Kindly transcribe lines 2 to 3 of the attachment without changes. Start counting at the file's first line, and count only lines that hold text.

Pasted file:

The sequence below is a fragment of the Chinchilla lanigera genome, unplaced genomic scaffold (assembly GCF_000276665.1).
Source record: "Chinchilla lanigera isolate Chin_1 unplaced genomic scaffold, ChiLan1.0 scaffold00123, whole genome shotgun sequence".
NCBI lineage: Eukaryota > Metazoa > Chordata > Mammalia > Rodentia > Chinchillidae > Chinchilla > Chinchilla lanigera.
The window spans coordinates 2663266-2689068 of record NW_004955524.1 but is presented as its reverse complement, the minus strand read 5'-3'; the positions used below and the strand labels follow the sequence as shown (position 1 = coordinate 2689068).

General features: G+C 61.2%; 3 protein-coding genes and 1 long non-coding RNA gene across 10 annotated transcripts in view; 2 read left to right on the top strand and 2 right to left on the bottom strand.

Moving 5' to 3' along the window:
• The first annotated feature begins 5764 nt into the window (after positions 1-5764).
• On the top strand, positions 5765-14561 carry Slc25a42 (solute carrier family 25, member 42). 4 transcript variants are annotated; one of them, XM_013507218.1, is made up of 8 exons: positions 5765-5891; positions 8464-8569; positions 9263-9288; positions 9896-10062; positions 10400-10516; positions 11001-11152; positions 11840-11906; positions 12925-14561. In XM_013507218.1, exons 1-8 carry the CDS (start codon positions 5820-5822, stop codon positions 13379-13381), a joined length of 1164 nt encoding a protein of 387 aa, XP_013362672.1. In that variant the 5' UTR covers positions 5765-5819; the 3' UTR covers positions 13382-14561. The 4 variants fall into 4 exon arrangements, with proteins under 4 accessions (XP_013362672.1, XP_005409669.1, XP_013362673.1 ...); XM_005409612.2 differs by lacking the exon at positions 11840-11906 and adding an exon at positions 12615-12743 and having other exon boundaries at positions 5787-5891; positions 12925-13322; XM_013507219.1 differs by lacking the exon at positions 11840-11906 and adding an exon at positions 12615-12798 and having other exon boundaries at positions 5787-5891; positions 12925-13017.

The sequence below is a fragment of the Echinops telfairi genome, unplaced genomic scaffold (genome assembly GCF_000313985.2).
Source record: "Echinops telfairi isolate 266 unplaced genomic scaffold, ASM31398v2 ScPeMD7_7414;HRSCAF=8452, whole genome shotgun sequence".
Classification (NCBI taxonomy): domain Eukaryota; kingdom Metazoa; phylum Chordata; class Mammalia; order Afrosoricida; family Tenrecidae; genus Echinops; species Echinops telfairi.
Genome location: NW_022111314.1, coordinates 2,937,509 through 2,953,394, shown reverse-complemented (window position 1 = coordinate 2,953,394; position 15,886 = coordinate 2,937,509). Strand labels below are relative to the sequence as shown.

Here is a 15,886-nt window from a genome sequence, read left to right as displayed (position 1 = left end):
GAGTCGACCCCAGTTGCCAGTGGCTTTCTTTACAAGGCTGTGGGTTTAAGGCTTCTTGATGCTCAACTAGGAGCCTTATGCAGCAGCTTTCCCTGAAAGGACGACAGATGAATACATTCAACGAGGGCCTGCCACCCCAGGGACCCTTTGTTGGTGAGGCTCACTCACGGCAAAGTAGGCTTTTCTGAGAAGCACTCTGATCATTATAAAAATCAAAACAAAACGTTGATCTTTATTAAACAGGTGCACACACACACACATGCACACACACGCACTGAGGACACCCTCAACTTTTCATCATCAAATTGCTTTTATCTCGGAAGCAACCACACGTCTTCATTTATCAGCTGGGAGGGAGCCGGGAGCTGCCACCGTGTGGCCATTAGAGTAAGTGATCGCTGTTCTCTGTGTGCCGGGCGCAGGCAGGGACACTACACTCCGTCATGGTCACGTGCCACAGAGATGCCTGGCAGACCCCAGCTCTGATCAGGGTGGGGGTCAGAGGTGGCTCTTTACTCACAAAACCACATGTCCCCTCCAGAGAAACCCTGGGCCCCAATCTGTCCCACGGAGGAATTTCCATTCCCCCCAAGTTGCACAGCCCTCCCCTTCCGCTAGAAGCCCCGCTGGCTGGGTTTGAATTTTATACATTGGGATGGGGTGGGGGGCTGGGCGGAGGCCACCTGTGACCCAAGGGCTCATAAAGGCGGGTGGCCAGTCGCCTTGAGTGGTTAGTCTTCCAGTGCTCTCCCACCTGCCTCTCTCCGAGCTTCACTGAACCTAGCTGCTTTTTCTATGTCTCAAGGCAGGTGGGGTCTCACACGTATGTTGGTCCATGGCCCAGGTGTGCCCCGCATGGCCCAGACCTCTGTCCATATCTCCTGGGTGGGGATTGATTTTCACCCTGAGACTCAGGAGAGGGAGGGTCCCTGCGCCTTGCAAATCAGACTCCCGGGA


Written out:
Source record: "Chinchilla lanigera isolate Chin_1 unplaced genomic scaffold, ChiLan1.0 scaffold00123, whole genome shotgun sequence".
NCBI lineage: Eukaryota > Metazoa > Chordata > Mammalia > Rodentia > Chinchillidae > Chinchilla > Chinchilla lanigera.